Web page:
The False Narrative of Rewarding Expensive Fare Customers

In offering commentary on the major changes coming to the British Airways program, Lucky concludes,

This change is pretty in line with what I expect from airlines in 2015:

  • British Airways is being less rewarding to those on lower fares
  • British Airways is being more rewarding to those on expensive fares

“British Airways is being more rewarding to those on expensive fares” is what they want the narrative to be But I don’t think it’s quite accurate:

  • Discount business fares earn less starting April 28
  • Silver elites earn less
  • Premium cabin redemptions cost more

So it’s not at all obvious that expensive fares come out ahead. For many it’ll be a wash (flexible business and first class fares earn more, but then redeeming for the same costs more) and for some (discount business fares, and silvers) it’ll be negative because they’ll earn less and it’ll take more miles to redeem.

I don’t see this as especially generous for premium cabin travelers at all. Instead, premium cabin travelers don’t get devalued more or less, while lower fare travelers receive less.

That may be all well and good, but it’s a different narrative.

When Delta announced their revenue-based frequent flyer program, they wanted the same narrative – rewarding the customers who spend the most. But the details didn’t really bear out the way they were telling the story.

  • Customers had minimum spend requirements at the time for elite status of 10 cents per mile, while having to spend an average of 20 cents per mile on tickets just to break even on mileage-earning.
  • Maximum points earning was capped so the highest fares wouldn’t actually earn more than merely high international business fares.

And at the time that was even before sharing a thing about the redemption side of the program.

Airlines are getting less generous in rewarding flying with planes full, they don’t need to spend marketing dollars to fill last seats on the plane so those low fare seats aren’t getting the frequent flyer investment. That’s a reasonable business strategy, but it’s a different story entirely from increasing rewards to premium passengers.

About Gary Leff

Gary Leff is one of the foremost experts in the field of miles, points, and frequent business travel - a topic he has covered since 2002. Co-founder of frequent flyer community, emcee of the Freddie Awards, and named one of the "World's Top Travel Experts" by Conde' Nast Traveler (2010-Present) Gary has been a guest on most major news media, profiled in several top print publications, and published broadly on the topic of consumer loyalty. More About Gary »

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  1. Gary,

    I’m surprised you were able to say nothing, yet write so much in this post. I’m honestly kind of impressed.

  2. @LR I thought it was a good dissection of a disingenuous marketing effort to put lipstick on a pig.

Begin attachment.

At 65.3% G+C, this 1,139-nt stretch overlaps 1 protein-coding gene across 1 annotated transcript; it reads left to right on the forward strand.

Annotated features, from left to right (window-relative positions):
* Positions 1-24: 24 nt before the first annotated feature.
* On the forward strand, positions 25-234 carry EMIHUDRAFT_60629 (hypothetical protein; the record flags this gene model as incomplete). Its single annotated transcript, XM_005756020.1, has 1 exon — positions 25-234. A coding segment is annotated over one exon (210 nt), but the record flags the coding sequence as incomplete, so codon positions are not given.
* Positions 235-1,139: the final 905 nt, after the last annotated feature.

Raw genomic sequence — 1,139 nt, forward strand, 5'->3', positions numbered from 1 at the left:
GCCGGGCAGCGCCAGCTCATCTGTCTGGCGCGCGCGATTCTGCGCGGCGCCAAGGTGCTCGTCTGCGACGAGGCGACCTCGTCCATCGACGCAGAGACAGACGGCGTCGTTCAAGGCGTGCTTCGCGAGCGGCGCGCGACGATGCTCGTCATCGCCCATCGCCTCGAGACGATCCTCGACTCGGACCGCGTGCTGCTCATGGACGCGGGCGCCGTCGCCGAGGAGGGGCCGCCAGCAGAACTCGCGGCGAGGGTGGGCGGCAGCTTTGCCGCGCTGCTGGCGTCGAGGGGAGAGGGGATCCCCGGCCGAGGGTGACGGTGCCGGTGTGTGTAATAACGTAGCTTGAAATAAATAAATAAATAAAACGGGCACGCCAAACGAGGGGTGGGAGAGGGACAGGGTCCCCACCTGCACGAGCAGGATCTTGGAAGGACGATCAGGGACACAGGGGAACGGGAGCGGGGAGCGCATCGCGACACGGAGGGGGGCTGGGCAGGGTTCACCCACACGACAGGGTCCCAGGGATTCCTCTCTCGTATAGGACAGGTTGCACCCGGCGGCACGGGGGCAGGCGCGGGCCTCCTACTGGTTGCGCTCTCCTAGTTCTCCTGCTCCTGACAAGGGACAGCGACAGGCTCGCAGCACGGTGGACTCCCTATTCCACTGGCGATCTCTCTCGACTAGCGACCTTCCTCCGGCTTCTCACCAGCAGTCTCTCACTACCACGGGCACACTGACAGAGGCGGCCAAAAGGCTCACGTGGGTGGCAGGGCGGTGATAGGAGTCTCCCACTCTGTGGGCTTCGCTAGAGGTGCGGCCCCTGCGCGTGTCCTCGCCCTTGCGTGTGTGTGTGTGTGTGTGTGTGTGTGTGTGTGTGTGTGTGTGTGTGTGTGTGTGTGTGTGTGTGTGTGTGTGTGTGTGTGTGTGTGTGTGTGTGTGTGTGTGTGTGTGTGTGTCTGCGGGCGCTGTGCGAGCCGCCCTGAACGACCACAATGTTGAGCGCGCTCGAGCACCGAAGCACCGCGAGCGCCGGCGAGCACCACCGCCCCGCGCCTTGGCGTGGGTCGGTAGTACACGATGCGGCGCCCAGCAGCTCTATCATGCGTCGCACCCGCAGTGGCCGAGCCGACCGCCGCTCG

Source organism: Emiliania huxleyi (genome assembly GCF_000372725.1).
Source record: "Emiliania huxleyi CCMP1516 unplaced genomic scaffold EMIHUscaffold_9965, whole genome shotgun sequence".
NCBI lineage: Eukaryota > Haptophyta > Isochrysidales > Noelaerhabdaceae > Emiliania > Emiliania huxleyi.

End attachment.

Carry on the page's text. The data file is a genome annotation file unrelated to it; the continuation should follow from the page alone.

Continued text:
3. Actually, these new program benefits do, ultimately, benefit the large majority of higher revenue passengers–in the short term a bit, and in the long term quite a lot. The lower revenue passengers get less chance for status, which over time will benefit higher revenue/more frequent passengers with higher chances for upgrades, better flight availability, and more amenities. The fact that mileage earning has diminished for everyone, but mostly for the budget/leisure and award system gaming passengers, means that those who fly more benefit slightly by virtue of the cumulative effect.

    But the real mileage earning change is for those who earn via credit card spend–who now will have far more opportunity to use increased miles for upgrades and award flights with less competition relative to the non-revenue based era. If we assume that higher revenue passengers most likely have co-branded credit cards, and higher revenue passengers typically spend more than the average passenger, then higher spending on co-branded credit cards has less competition from mileage run types or those mostly earning miles from flying.

    In the end, those who spend more (on flights and co-branded credit cards) are the winners…because everyone else loses far more than them.

  4. For the longest time i had to fly the cheapest flights and i fiercely was loyal to my airline because of the perks like free upgrades. (previous AA EP, current Delta DM)
    My financial situation has changed slightly and now that i control my flights i am still price sensitive, but i buy the cheapest First class in any airline. I am no longer loyal to any airline. Being a delta diamond medallion means little when i am buying what i used to crave in perks. I think i am the type of flier delta wants, but their premium cabin sucks compared to Mint on jet blue and first on Virgin.

  5. @Bill while it’s true that people that earn Avios from credit cards and higher revenue flying will now have less competition for award seats, we’re still worse off for premium cabin seats using Avios. As an example I had an insane amount of Amex MR and needed two round trip transcon PHL-SFO tickets in F. I transferred 300k MR to book on US Airways with Avios. (Yes I realize this is a poor redemption rate but like I said I had a ton of MR and no trips coming up in the foreseeable future where I would benefit transferring them to another parter so I decided to save my US and AA miles and use Avios from MR) Those same tickets would now cost me 400k Avios after April 28th. The same goes for people with actual BA co-branded CCs (which is used to be one of). I’d rather duke it out for premium cabin award space at a substantially lower redemption rate then have the ease of mind knowing I’ll now be able to get premium cabin award seats at the last minute because of less competition for that award space.

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